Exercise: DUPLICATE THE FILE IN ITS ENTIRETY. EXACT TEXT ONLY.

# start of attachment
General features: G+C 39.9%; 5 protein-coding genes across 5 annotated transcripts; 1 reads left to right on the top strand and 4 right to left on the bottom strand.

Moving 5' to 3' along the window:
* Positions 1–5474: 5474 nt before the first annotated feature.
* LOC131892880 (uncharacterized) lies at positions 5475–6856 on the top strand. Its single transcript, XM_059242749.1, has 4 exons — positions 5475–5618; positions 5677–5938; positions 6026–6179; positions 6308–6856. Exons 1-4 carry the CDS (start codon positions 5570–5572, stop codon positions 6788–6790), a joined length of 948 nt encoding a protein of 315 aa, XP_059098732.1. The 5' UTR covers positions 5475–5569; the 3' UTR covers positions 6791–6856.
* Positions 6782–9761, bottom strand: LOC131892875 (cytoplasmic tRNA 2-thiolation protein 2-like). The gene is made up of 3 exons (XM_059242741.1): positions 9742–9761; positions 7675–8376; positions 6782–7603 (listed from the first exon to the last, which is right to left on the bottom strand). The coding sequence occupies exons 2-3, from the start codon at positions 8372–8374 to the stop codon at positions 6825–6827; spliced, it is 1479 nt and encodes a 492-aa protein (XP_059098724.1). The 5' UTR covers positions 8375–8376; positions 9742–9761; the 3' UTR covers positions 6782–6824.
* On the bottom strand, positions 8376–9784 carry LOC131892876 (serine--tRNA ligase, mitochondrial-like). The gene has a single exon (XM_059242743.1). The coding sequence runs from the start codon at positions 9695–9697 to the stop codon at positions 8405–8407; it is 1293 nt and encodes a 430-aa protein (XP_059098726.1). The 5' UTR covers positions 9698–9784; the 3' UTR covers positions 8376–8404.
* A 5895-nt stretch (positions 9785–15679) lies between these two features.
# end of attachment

General features: G+C 39.9%; 5 protein-coding genes across 5 annotated transcripts; 1 reads left to right on the top strand and 4 right to left on the bottom strand.

Moving 5' to 3' along the window:
* Positions 1–5474: 5474 nt before the first annotated feature.
* LOC131892880 (uncharacterized) lies at positions 5475–6856 on the top strand. Its single transcript, XM_059242749.1, has 4 exons — positions 5475–5618; positions 5677–5938; positions 6026–6179; positions 6308–6856. Exons 1-4 carry the CDS (start codon positions 5570–5572, stop codon positions 6788–6790), a joined length of 948 nt encoding a protein of 315 aa, XP_059098732.1. The 5' UTR covers positions 5475–5569; the 3' UTR covers positions 6791–6856.
* Positions 6782–9761, bottom strand: LOC131892875 (cytoplasmic tRNA 2-thiolation protein 2-like). The gene is made up of 3 exons (XM_059242741.1): positions 9742–9761; positions 7675–8376; positions 6782–7603 (listed from the first exon to the last, which is right to left on the bottom strand). The coding sequence occupies exons 2-3, from the start codon at positions 8372–8374 to the stop codon at positions 6825–6827; spliced, it is 1479 nt and encodes a 492-aa protein (XP_059098724.1). The 5' UTR covers positions 8375–8376; positions 9742–9761; the 3' UTR covers positions 6782–6824.
* On the bottom strand, positions 8376–9784 carry LOC131892876 (serine--tRNA ligase, mitochondrial-like). The gene has a single exon (XM_059242743.1). The coding sequence runs from the start codon at positions 9695–9697 to the stop codon at positions 8405–8407; it is 1293 nt and encodes a 430-aa protein (XP_059098726.1). The 5' UTR covers positions 9698–9784; the 3' UTR covers positions 8376–8404.
* A 5895-nt stretch (positions 9785–15679) lies between these two features.